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The document referenced below is part of the NCJRS Library collection.
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NCJ Number: NCJ 241948     Find in a Library
Title: Substance Use in Adolescence and Early Adulthood: Which Best Predicts Violence in Early Adulthood?
  Document URL: HTML 
Author(s): Robert F. Marcus ; Eric G. Jamison, II
  Journal: Journal of Child & Adolescent Substance Abuse  Volume:22  Issue:1  Dated:January - March 2013  Pages:38 to 57
Date Published: 01/2013
Page Count: 20
  Annotation: Waves I and III of the National Longitudinal Study of Adolescent Health (Add Health) were used to test the contributions of alcohol, tobacco, marijuana, cocaine, LSD, PCP, and other illicit drugs to violence in early adulthood (e.g., took part in a gang fight, pulled a knife or gun, used a weapon in a fight, used a weapon to get something).
Abstract: Waves I and III of the National Longitudinal Study of Adolescent Health (Add Health) were used to test the contributions of alcohol, tobacco, marijuana, cocaine, LSD, PCP, and other illicit drugs to violence in early adulthood (e.g., took part in a gang fight, pulled a knife or gun, used a weapon in a fight, used a weapon to get something). The two main hypotheses were that well-known, non-substance abuse risk factors for violence in adolescence (e.g., gender, race/ethnicity, poverty, adolescent violence, school failure) would continue to elevate the risk for violence in early adulthood. Furthermore, substance use in early adulthood would eclipse the contribution of substance use in adolescence, thus increasing the risk for early adult violence. Results supported both hypotheses. Substance use in adolescence may not have a lasting influence on adult violence. In addition, the risk for early adult violence may be subject to contemporaneous influences of substance use as well as historical and contemporaneous non-substance use risk factors. Abstract published by arrangement with Taylor and Francis.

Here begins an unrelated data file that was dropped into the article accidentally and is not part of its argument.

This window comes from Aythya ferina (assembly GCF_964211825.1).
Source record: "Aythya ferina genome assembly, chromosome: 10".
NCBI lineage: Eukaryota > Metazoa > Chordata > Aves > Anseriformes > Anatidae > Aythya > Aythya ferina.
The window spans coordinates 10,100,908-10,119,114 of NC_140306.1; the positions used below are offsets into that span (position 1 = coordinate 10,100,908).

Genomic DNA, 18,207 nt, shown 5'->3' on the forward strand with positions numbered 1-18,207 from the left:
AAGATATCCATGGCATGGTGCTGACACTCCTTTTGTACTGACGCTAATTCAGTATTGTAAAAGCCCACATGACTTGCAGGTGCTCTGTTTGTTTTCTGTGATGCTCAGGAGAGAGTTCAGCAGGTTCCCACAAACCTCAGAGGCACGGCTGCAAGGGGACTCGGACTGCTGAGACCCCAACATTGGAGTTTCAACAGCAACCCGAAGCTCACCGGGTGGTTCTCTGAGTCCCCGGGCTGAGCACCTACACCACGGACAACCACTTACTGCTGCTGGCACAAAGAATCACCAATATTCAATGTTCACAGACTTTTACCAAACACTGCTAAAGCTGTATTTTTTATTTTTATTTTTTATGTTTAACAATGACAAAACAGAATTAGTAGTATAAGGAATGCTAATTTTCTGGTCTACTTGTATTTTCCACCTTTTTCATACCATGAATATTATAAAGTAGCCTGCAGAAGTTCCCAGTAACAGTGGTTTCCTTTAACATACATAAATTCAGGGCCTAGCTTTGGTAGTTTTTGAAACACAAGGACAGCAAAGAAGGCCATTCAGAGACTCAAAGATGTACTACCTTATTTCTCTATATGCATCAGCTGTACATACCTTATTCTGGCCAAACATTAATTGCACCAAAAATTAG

Main Term(s): Juvenile drug use
Index Term(s): Violence ; Study release ; Young Adult (18-24) ; Violence causes ; Adolescents at risk
Type: Report (Study/Research)
Country: United States of America
Language: English
   
  To cite this abstract, use the following link:
https://www.ncjrs.gov/App/Publications/abstract.aspx?ID=264110

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